COVID-19 Deaths, Hospitalizations Again Set New Records

Carolyn Crist

December 03, 2020

Editor's note: Find the latest COVID-19 news and guidance in Medscape's Coronavirus Resource Center.

The United States set more milestones Wednesday against the worsening pandemic when more than 100,000 people were hospitalized with COVID-19 and a record number of Americans died from the virus.

The COVID Tracking Project found 100,226 were hospitalized Wednesday and Johns Hopkins University recorded more than 3,100 new deaths – 500 more than the high set April 15 during the first surge in cases.

The increasing toll on U.S. health from the coronavirus comes even before cases related to Thanksgiving travel and gatherings appear in the statistics.

Henry Walke, MD, incident manager for the CDC's covid-19 response, told reporters Wednesday that Thanksgiving's impact has yet to be seen.

"We will, with the Thanksgiving holiday, we would expect to see a tick — a tick up in cases, 7 to 10 days basically after that holiday," he said. Today is one week since Thanksgiving so those cases should start being recorded soon.

While Thanksgiving is now behind us, more holidays approach. Cindy Friedman, MD, chief of CDC's travel branch, said Wednesday that the warnings about Thanksgiving travel and gathering also apply to Christmas.

"Yes, cases are rising and the safest thing to do is to postpone holiday travel and stay home," she said during the press briefing. "Travel volume was high over Thanksgiving and even if only a small percentage of those travelers were asymptomatically infected this can translate into hundreds of thousands of additional infections moving from one community to another."

Friedman said the CDC continues to advise people not to travel for Christmas, but if they must the agency recommends getting tested a few days before leaving and again 3 to 5 days after returning home. They should also avoid non-essential activities for a full week, Friedman said.

It's not an easy decision, she said, to decide not to travel to see family at the holidays.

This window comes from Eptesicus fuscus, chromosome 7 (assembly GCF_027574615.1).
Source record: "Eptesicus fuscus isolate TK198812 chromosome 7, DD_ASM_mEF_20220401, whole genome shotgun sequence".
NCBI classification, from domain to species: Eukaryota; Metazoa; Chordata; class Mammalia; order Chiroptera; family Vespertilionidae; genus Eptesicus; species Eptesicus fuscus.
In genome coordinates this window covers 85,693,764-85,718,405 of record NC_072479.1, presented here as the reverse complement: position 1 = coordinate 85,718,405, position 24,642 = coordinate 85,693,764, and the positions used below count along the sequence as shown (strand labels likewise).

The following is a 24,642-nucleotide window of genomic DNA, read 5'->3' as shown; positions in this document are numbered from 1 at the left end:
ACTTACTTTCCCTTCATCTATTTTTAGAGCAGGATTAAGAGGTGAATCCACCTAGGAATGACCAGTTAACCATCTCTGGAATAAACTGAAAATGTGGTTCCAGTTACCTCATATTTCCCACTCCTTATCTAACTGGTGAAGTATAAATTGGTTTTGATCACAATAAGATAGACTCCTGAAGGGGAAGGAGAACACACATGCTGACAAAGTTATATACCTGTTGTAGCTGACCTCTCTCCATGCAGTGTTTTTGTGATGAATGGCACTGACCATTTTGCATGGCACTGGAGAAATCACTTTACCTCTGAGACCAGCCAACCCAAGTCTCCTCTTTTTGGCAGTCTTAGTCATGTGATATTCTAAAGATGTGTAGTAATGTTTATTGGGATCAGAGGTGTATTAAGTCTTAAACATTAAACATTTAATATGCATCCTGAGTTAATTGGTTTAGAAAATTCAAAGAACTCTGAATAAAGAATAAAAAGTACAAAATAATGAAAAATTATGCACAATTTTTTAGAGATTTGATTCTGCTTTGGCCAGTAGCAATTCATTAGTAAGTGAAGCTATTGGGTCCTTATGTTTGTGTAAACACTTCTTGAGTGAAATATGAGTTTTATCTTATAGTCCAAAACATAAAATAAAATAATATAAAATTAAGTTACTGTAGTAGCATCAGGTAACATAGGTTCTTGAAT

"People need to have time to prepare and have discussions with family and friends and to make these decisions and people travel for different reasons, but our recommendations are trying to help give them the tools they need to make these tough choices," she said.

The new mark for hospitalizations continues a recent trend.

More than 93,000 people were hospitalized as of Sunday, breaking records set Saturday with 91,665 patients and Thursday with 90,443 patients.

"Hospitalizations have gone up every day since Oct. 25 except for [Friday], and [Friday's] decrease was probably related to holiday data reported on a one-day delay," the group wrote on Twitter.

At the beginning of the pandemic, hospitalizations reached nearly 60,000 in April, then fell below 30,000 by mid-June and climbed again to nearly 60,000 in late July. Hospitalizations dropped below 30,000 for a large portion of September but have been increasing ever since.

Regionally, hospitalizations seem to be increasing quickly in the Northeast, South and West, the group reported, with the Midwest possibly slowing. The number of hospitalized patients has shot up dramatically in several states, including California, where the number has nearly doubled from 4,000 on Nov. 12 to almost 8,000 on Monday.

California Gov. Gavin Newsom said Monday that he may enact tougher restrictions this week, including a possible stay-at-home order, to counter the current surge that threatens to overwhelm hospitals. Current projections show that ICU admissions could exceed statewide capacity by mid-December unless new policies are enacted.

"If these trends continue, we're going to have to take much more dramatic, arguably drastic action," Newsom said during a press briefing.

COVID-19 hospitalizations have also reached an all-time high in Ohio, with more than 5,000 people in the hospital on Monday. On Nov. 1, about 1,700 COVID-19 patients were hospitalized.

"There are a lot of concerns about ICU capacity … more hospitals are voicing concerns about their ability to manage this many ICU patients," Andy Thomas, MD, chief clinical officer at The Ohio State University Wexner Medical Center, said during a press briefing on Monday alongside Gov. Mike DeWine.

About one-third of ICU patients in Ohio have COVID-19, Thomas added, and one-third of patients on ventilators have COVID-19.

"COVID patients are going to start crowding out other people who need that level of care as these numbers continue to rise," he said. "The reality is that hospitals are making difficult decisions."

DeWine asked Ohioans to work from home, if possible, and to "pull back" on activities to slow the spread of the coronavirus. He also encouraged those who traveled for Thanksgiving to quarantine once they return to Ohio.

"There is a cause and effect to what we do. We can slow this down," DeWine said. "The scariest thing is that there is no indication that we have plateaued. We haven't seen anything like this for 100 years."

Sources

COVID Tracking Project, "National Data: Hospitalization," and Twitter post, 7:04 p.m., Nov. 28, 2020.

Office of the Governor of California, "CA COVID-19 Update, Nov. 30, 2020 at 3:25 p.m."

The Ohio Channel, "November 20, 2020 #COVID-19 Update with Governor Mike DeWine."

CDC.gov: "Transcript for CDC Telebriefing on the COVID-19 Outbreak"

Johns Hopkins University: "Coronavirus Resource Center"

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